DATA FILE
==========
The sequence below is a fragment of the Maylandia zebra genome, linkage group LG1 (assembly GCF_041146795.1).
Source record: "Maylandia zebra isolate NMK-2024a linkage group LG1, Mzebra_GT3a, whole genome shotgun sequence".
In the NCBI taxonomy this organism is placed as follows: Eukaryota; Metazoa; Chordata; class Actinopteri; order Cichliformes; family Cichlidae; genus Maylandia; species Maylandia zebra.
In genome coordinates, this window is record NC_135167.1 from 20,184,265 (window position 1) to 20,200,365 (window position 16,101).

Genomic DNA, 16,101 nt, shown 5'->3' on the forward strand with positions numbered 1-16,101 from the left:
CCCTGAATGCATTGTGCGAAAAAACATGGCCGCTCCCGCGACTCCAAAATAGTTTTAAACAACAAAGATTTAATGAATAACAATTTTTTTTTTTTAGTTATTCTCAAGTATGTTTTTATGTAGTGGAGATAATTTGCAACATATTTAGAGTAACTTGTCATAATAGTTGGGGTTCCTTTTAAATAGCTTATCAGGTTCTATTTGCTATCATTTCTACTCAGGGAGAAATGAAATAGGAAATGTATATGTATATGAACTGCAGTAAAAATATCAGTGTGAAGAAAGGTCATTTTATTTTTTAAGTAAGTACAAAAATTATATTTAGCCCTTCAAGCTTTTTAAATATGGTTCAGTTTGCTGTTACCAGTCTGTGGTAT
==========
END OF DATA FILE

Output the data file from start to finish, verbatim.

The sequence below is a fragment of the Maylandia zebra genome, linkage group LG1 (assembly GCF_041146795.1).
Source record: "Maylandia zebra isolate NMK-2024a linkage group LG1, Mzebra_GT3a, whole genome shotgun sequence".
In the NCBI taxonomy this organism is placed as follows: Eukaryota; Metazoa; Chordata; class Actinopteri; order Cichliformes; family Cichlidae; genus Maylandia; species Maylandia zebra.
In genome coordinates, this window is record NC_135167.1 from 20,184,265 (window position 1) to 20,200,365 (window position 16,101).

Genomic DNA, 16,101 nt, shown 5'->3' on the forward strand with positions numbered 1-16,101 from the left:
CCCTGAATGCATTGTGCGAAAAAACATGGCCGCTCCCGCGACTCCAAAATAGTTTTAAACAACAAAGATTTAATGAATAACAATTTTTTTTTTTTAGTTATTCTCAAGTATGTTTTTATGTAGTGGAGATAATTTGCAACATATTTAGAGTAACTTGTCATAATAGTTGGGGTTCCTTTTAAATAGCTTATCAGGTTCTATTTGCTATCATTTCTACTCAGGGAGAAATGAAATAGGAAATGTATATGTATATGAACTGCAGTAAAAATATCAGTGTGAAGAAAGGTCATTTTATTTTTTAAGTAAGTACAAAAATTATATTTAGCCCTTCAAGCTTTTTAAATATGGTTCAGTTTGCTGTTACCAGTCTGTGGTAT